Indian cricket fans who watched the England-India Test series in 2011 on television would probably have made efforts to forget the on-field action because of the dismal performance of MS Dhoni’s team, but would remember the spat between Ravi Shastri and Nasser Hussain live on air.

Shastri ignited the fire when, during a post-session analysis show during one of the Tests, he went on a rant about how the Board of Control for Cricket in India was right about not approving the use of the Decision Review System, how jealous the English media and pundits are about the IPL and the fact that India were world champions.

The following day, Hussain questioned Shastri about his comments while the two were live on air for ESPN Star, which held the broadcast rights for the series in the Indian sub-continent. Assuming Shastri had taken a personal dig at him, Hussain said loudly live on air, “I am paid to voice my opinion.”


The tiff between the two added some spark to what was otherwise a drab one-sided series, which England won 4-0. Hussain, who was contracted with UK broadcaster Sky Sports, was one of the guest commentators on ESPN Star, whose commentary team also included the likes of Harsha Bhogle and Sunil Gavaskar, along with Shastri.

Lack of Indian voices

Seven years later, India are back in England playing a five-Test series. This time, however, cricket fans in India are likely not to be treated to such an entertaining on-air spat. Because this time, there is no Indian commentary team for the English language broadcast for the series.

While Indian broadcasters and pundits such as Bhogle, Sanjay Manjrekar and Sourav Ganguly are present in the UK, their role is limited to doing the pre- and post-session analysis shows for Sony Sports, which holds England cricket broadcast rights for the Indian subcontinent.

Cricket fans in India are instead getting to listen to the commentary panel of Sky Sports, which includes distinguished international broadcasters such as Nasser Hussain, Michael Atherton and Michael Holding. While the Sky panel brings its own quality and style to commentary, the lack of an Indian voice, apart from Harbhajan Singh, who has only recently taken up the mic, sticks out.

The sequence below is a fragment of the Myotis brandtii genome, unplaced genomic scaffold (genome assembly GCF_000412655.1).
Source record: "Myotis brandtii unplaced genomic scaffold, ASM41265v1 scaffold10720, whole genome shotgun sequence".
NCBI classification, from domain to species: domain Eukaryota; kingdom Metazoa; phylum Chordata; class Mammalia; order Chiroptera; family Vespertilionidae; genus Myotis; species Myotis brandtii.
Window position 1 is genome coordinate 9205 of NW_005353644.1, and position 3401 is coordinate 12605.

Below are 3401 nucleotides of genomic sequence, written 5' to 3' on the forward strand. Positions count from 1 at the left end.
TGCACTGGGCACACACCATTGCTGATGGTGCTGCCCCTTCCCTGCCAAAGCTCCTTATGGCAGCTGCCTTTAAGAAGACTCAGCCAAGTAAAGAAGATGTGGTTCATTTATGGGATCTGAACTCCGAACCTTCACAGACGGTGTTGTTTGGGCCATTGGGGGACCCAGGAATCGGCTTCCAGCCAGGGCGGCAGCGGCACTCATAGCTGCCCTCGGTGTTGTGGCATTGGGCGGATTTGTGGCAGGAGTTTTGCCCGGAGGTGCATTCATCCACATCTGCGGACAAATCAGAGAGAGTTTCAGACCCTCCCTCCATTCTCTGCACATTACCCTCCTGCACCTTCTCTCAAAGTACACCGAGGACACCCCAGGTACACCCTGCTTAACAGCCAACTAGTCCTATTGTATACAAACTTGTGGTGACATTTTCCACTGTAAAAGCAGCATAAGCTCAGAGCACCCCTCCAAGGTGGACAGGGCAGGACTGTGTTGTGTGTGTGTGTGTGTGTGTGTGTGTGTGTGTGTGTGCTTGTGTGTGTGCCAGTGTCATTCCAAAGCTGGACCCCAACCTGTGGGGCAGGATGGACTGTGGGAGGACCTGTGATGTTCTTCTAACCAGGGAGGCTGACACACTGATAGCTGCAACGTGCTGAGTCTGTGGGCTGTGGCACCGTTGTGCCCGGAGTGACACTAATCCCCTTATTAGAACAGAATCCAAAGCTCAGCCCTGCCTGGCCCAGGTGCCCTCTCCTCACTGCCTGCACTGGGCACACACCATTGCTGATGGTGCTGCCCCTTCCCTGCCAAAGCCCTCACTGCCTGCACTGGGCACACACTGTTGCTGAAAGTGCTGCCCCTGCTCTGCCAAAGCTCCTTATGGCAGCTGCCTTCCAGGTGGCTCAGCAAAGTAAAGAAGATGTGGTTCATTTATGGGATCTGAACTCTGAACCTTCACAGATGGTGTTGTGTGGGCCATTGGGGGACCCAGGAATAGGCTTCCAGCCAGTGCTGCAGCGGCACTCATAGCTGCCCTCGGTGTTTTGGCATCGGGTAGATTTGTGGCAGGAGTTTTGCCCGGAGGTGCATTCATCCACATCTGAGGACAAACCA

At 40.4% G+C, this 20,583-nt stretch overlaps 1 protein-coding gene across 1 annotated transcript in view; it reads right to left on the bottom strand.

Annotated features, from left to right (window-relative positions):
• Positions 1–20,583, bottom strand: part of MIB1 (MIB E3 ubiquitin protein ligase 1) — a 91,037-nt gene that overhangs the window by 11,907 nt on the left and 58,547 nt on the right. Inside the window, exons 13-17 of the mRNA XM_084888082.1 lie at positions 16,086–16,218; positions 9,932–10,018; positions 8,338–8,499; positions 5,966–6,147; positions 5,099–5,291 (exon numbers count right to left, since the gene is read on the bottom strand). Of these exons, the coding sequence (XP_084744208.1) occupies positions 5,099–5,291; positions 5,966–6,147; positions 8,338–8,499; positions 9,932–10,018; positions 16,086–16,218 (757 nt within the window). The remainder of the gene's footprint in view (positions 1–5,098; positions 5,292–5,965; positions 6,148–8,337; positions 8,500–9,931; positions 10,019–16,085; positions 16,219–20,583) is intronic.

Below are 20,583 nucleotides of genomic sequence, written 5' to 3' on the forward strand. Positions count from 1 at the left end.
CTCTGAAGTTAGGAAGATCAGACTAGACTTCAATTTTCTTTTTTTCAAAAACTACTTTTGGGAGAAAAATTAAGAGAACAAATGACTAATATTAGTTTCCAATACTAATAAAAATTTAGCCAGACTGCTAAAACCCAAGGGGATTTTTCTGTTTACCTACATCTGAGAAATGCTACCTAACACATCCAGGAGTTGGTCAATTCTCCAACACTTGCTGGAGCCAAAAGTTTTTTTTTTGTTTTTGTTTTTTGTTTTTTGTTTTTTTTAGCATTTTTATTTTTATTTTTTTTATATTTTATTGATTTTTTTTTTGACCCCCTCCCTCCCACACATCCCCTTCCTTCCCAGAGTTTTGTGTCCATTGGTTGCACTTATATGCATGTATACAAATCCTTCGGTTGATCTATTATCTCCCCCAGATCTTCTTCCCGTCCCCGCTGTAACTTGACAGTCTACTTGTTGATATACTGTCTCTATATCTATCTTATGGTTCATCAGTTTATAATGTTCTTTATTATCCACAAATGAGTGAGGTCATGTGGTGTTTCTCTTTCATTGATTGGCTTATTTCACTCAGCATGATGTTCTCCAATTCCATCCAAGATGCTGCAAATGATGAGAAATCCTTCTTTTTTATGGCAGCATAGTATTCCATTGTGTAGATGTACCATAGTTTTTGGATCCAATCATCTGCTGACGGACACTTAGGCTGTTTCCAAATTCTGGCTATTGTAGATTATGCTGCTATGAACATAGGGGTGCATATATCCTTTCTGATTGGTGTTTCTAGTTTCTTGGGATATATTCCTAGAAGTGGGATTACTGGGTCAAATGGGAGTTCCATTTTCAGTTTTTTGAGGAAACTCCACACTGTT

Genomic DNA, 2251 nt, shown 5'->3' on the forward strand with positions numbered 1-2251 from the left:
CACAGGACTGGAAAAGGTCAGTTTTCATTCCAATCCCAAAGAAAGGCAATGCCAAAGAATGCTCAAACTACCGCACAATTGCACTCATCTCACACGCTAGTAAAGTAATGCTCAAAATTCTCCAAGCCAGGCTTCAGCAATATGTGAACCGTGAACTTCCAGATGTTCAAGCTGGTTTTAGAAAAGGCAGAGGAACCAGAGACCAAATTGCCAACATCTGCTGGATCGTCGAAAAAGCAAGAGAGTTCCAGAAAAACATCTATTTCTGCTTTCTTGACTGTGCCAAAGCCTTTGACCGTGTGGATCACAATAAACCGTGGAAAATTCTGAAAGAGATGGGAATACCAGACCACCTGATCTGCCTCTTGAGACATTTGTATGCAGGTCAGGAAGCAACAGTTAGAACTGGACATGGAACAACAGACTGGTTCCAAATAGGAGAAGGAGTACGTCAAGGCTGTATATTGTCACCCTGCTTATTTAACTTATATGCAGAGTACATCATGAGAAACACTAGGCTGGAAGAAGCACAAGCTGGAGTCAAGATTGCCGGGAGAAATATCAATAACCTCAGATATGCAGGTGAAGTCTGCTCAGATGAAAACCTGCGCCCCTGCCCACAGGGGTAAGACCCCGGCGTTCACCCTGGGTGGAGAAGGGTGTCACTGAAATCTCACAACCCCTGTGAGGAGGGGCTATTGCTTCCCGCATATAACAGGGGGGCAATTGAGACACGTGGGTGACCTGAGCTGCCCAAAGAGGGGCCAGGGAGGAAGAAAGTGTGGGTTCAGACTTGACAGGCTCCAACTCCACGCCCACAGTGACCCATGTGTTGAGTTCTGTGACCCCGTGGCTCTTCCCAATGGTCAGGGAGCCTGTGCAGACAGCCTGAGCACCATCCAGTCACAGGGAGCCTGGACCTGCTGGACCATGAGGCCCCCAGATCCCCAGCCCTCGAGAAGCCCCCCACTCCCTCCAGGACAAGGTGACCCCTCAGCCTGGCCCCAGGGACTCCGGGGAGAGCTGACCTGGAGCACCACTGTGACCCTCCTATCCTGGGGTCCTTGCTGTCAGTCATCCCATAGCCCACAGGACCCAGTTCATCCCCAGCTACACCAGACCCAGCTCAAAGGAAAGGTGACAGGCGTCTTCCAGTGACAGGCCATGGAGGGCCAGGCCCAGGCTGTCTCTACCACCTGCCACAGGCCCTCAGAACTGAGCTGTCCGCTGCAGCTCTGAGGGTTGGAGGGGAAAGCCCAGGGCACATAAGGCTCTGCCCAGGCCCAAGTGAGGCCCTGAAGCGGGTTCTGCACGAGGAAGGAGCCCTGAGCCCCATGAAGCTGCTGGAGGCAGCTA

The Sky Sports panel is excellent in breaking down and adding insights about England’s game and their cricketers, but the same is lacking for team India. Harbhajan tries his best to bring in an Indian perspective but, if his stint on air during the Edgbaston Test is anything to go by, it will be a while before he can even hope to match up to his fellow panellists.

During India’s tour of South Africa earlier this year, Sony had provided a mix of Indian and world commentary feeds. The broadcaster switched between South African broadcaster SuperSport’s world feed, which included commentators such as Mike Haysman, Kepler Wessels, and Michael Holding, and its own commentary feed with the likes of Bhogle and Manjrekar sitting in a studio in Mumbai and talking over SuperSport’s visuals, which did not make for a particularly good combination.

‘Positive feedback’

When asked Sony why none of their Indian commentators are not doing any actual live commentary during play despite being present at the ground in England, Prasana Krishnan, head of sports content, sent the following response: “We pride ourselves on offering our viewers the best possible experience. Currently for the Test matches of the tour, we are using the English feed from ECB which has commentary from leading English and Indian cricket experts. We have received positive feedback from our viewers who enjoy different expert opinions over the course of a series.”

Krishnan chose not to specify why Sony had picked Sky’s world feed over one featuring its contracted experts who are in England. According to a broadcasting official who requested anonymity as they are not authorised to speak with the media, Sony’s decision could have to do with costs related to setting up a live commentary broadcast from the UK.

Funnily enough, Sony did have their own Indian commentary feed during the limited-overs leg of the England tour last month but chose not to continue with it for the Test matches. According to another official in the know, but who also requested anonymity, the broadcaster had received feedback following the limited-overs series that Indian viewers preferred listening to Sky Sports’ commentators rather than their Indian counterparts.

Even if that is the case, Sony could perhaps have worked out a deal with Sky to have more Indian voices in its panel, or they could have had their own Indian panel and asked Sky if they can borrow a couple of their commentators for a guest appearance from time-to-time.

It would have been entertaining to hear Ganguly’s spontaneous reactions on air to some of Virat Kohli’s captaincy decisions during the Edgbaston Test, or Gavaskar’s reaction to India’s top-order failure, or Manjrekar trying to defend Mumbai lad Ajinkya Rahane despite his poor form.

Instead, cricket fans in India have been completely robbed of an Indian perspective during live action for a five-Test series which is shaping up to be a humdinger, apart from an inexperienced Harbhajan.